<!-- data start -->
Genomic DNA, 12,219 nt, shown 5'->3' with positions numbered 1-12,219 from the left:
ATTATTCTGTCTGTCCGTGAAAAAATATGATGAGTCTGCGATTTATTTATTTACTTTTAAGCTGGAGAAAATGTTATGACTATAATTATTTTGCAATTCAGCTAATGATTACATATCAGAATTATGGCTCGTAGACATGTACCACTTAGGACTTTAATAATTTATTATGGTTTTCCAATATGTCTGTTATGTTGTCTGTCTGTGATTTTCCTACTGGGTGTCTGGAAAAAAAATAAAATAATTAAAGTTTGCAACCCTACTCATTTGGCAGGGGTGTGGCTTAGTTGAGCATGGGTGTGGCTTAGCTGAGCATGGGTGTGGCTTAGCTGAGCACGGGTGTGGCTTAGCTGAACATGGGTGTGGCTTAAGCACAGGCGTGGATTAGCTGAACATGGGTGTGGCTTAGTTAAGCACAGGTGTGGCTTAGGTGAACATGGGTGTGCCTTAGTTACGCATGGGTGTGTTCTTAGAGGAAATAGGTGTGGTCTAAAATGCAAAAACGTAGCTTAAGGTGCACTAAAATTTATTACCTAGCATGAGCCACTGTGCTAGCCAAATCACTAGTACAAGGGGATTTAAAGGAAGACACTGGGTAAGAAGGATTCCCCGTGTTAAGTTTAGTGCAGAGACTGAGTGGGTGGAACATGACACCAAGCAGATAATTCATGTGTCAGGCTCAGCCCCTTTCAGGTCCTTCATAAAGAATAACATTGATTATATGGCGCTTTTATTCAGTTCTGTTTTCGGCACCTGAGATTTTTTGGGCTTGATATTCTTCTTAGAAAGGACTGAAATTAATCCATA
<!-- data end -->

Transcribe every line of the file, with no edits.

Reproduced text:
Genomic DNA, 12,219 nt, shown 5'->3' with positions numbered 1-12,219 from the left:
ATTATTCTGTCTGTCCGTGAAAAAATATGATGAGTCTGCGATTTATTTATTTACTTTTAAGCTGGAGAAAATGTTATGACTATAATTATTTTGCAATTCAGCTAATGATTACATATCAGAATTATGGCTCGTAGACATGTACCACTTAGGACTTTAATAATTTATTATGGTTTTCCAATATGTCTGTTATGTTGTCTGTCTGTGATTTTCCTACTGGGTGTCTGGAAAAAAAATAAAATAATTAAAGTTTGCAACCCTACTCATTTGGCAGGGGTGTGGCTTAGTTGAGCATGGGTGTGGCTTAGCTGAGCATGGGTGTGGCTTAGCTGAGCACGGGTGTGGCTTAGCTGAACATGGGTGTGGCTTAAGCACAGGCGTGGATTAGCTGAACATGGGTGTGGCTTAGTTAAGCACAGGTGTGGCTTAGGTGAACATGGGTGTGCCTTAGTTACGCATGGGTGTGTTCTTAGAGGAAATAGGTGTGGTCTAAAATGCAAAAACGTAGCTTAAGGTGCACTAAAATTTATTACCTAGCATGAGCCACTGTGCTAGCCAAATCACTAGTACAAGGGGATTTAAAGGAAGACACTGGGTAAGAAGGATTCCCCGTGTTAAGTTTAGTGCAGAGACTGAGTGGGTGGAACATGACACCAAGCAGATAATTCATGTGTCAGGCTCAGCCCCTTTCAGGTCCTTCATAAAGAATAACATTGATTATATGGCGCTTTTATTCAGTTCTGTTTTCGGCACCTGAGATTTTTTGGGCTTGATATTCTTCTTAGAAAGGACTGAAATTAATCCATA